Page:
Development of a cell-based sensing device to evaluate toxicity of inhaled materials

Mark R. Riley, Kenneth A. Jordan, Melissa L. Cox

Research output: Contribution to journalArticlepeer-review


Health risks associated with the inhalation of materials have been a topic of great concern due to highly publicized cases of inhalation anthrax, of new regulations on the release of PM2.5, and to increased concerns on the hazards of indoor air pollution. At this time, there are no automatable methods to evaluate the potential health impact of inhaled materials. Here, we describe the design and evaluation of a cell-based device that can determine the potential health impact of inhaled materials. The sensor platform utilizes cultured lung cells as a biological recognition element. The health and activity of these cells is characterized through a colorimetric metabolic assay that is monitored using light-emitting diodes and photodetectors. Cells are responsive to a variety of materials including low levels of Zn, of combustion derived particulate matter, and to volatizable pesticides. Substantial responses are obtained with as little as 10-4% by volume of pesticides, to μg/ml particulate matter, and μM levels of metals. The sensitivity of this device compares well to that obtained through more traditional cell culture measurements. The device is small, portable, and has the potential to be employed outside of a laboratory setting.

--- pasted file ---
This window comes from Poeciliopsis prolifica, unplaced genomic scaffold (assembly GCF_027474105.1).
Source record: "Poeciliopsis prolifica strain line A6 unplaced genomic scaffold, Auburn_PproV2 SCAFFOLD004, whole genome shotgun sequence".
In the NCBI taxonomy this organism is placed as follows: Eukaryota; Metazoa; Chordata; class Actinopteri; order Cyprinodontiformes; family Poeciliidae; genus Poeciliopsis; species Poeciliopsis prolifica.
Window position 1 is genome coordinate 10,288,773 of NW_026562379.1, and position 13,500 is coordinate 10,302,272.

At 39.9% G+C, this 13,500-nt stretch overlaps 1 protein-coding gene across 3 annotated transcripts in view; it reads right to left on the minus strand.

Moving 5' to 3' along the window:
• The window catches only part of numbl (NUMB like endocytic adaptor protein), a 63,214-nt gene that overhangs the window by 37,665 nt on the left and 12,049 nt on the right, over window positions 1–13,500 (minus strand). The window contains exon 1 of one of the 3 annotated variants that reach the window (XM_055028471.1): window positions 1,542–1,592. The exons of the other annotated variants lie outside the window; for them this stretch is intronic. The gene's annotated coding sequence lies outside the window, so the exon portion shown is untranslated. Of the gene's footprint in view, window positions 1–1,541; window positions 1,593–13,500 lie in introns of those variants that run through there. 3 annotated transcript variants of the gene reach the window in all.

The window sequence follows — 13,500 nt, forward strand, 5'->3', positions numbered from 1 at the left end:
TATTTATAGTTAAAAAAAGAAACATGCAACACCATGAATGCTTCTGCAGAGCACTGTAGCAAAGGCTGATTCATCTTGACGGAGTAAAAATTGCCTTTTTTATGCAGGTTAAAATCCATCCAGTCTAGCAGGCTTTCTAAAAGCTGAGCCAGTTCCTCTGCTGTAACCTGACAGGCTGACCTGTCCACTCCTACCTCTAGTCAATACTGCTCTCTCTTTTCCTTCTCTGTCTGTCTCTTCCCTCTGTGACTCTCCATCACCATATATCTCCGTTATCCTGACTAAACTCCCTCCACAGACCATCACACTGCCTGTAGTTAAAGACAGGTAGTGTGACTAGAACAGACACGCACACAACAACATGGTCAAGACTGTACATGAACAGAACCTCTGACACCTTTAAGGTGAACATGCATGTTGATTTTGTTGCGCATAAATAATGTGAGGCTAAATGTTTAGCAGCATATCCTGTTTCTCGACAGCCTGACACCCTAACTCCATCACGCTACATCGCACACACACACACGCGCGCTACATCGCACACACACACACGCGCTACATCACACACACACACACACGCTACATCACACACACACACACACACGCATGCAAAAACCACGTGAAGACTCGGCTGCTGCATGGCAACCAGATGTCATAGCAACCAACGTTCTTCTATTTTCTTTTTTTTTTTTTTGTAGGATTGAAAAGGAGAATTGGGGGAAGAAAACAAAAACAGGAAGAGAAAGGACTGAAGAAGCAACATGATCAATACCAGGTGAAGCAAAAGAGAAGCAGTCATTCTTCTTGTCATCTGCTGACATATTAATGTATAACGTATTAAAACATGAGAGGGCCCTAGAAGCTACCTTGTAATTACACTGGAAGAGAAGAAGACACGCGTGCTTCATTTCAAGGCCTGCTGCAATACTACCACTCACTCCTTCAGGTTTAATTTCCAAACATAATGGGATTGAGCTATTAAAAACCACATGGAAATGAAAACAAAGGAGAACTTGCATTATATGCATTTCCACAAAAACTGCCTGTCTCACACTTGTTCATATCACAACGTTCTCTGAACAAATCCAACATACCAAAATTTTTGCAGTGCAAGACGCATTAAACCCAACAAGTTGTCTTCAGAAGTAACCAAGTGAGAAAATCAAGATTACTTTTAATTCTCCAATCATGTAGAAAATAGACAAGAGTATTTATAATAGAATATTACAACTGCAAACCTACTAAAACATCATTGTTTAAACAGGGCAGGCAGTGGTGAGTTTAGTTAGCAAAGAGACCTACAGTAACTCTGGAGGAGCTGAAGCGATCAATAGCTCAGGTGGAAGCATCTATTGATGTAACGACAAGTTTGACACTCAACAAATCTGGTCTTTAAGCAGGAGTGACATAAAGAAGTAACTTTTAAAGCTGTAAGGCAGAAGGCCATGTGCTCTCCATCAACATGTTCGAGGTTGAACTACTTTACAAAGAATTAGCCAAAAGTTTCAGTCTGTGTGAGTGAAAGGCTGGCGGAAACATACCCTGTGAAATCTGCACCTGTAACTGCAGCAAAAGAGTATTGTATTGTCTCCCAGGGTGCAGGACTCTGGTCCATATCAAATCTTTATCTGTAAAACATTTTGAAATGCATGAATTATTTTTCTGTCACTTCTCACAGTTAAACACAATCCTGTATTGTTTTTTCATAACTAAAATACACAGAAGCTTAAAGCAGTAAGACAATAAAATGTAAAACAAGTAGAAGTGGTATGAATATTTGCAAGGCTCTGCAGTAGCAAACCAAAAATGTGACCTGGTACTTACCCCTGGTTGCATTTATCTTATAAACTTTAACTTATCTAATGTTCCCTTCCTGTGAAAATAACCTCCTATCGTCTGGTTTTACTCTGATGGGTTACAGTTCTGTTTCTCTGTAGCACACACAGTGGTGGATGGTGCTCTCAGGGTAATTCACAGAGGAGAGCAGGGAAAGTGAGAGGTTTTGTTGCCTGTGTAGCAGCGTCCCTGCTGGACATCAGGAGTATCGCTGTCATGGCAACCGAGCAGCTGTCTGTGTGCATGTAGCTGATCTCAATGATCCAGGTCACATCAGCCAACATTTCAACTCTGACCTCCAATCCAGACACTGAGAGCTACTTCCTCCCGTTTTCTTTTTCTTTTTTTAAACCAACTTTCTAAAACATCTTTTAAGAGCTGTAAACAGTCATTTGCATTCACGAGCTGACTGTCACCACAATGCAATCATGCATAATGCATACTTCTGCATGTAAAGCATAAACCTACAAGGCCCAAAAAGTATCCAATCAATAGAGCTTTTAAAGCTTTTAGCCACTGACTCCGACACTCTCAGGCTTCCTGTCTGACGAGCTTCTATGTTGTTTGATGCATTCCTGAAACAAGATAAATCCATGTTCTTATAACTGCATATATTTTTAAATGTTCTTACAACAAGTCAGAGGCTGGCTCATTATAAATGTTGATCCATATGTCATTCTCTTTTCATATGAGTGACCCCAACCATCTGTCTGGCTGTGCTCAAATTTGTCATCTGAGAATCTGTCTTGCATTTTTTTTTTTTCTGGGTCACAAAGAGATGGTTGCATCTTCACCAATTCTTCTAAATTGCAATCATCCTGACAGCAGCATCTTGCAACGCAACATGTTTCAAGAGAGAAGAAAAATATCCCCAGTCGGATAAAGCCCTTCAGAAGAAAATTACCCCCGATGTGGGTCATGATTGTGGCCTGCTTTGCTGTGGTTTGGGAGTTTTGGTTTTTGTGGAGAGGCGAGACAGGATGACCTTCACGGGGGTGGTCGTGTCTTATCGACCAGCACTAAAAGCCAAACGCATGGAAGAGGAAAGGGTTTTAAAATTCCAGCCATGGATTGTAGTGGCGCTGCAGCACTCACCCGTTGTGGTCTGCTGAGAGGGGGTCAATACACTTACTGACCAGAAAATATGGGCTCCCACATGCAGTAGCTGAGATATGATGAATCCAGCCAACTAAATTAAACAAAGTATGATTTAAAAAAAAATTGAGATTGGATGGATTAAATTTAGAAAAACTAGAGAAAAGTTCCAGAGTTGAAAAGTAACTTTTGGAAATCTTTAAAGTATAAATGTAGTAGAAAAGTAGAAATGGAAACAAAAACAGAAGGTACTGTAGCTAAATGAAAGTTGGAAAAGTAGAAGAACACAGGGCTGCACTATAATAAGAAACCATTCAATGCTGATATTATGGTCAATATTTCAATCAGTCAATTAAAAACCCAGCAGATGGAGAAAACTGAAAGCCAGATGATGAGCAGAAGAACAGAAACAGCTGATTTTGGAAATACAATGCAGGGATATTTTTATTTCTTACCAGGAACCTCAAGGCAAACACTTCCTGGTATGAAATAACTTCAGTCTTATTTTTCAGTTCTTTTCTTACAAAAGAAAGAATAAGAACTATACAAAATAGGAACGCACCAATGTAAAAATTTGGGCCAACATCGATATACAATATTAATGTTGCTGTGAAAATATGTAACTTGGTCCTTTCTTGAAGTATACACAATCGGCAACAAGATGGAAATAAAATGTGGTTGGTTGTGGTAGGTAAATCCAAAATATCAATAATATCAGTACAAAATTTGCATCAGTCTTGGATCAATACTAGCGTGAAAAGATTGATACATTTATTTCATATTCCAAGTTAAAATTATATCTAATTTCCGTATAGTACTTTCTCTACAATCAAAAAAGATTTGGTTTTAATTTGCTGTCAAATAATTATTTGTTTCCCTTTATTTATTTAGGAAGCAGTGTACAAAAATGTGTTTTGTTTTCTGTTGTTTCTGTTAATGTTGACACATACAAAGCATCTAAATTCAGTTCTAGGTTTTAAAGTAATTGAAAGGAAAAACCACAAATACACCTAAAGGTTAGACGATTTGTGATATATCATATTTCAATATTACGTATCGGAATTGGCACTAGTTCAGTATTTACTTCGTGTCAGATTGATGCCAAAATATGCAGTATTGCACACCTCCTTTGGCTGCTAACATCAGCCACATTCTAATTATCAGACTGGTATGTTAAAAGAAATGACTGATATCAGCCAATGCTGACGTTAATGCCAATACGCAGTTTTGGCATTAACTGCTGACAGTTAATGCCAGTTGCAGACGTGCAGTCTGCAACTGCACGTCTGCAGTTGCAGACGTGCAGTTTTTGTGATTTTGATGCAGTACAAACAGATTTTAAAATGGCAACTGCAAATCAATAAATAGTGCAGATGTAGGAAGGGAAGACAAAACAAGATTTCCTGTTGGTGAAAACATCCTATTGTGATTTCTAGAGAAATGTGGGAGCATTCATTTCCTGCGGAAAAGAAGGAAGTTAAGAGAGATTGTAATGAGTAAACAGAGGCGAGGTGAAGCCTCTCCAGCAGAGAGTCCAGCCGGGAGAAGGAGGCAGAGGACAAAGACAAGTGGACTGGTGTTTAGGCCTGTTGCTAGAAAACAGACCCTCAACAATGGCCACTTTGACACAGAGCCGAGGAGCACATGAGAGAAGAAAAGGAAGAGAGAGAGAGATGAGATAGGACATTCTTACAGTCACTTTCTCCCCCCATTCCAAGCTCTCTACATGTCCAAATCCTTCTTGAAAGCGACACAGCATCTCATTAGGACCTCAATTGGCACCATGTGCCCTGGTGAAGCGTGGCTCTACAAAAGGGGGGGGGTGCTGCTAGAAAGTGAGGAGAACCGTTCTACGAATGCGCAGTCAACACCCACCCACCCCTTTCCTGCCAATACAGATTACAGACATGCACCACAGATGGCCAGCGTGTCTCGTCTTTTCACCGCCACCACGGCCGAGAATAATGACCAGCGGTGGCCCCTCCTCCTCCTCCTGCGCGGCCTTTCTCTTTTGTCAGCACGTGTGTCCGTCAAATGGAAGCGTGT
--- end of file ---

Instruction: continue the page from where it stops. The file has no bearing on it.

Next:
Original languageEnglish (US)
Pages (from-to)95-99
Number of pages5
JournalBiochemical Engineering Journal
Issue number2
StatePublished - Jul 15 2004
Externally publishedYes


  • Animal cell culture
  • Bioprocess monitoring
  • Biosensors
  • Instrumentation

ASJC Scopus subject areas

  • Biotechnology
  • Environmental Engineering
  • Bioengineering
  • Biomedical Engineering


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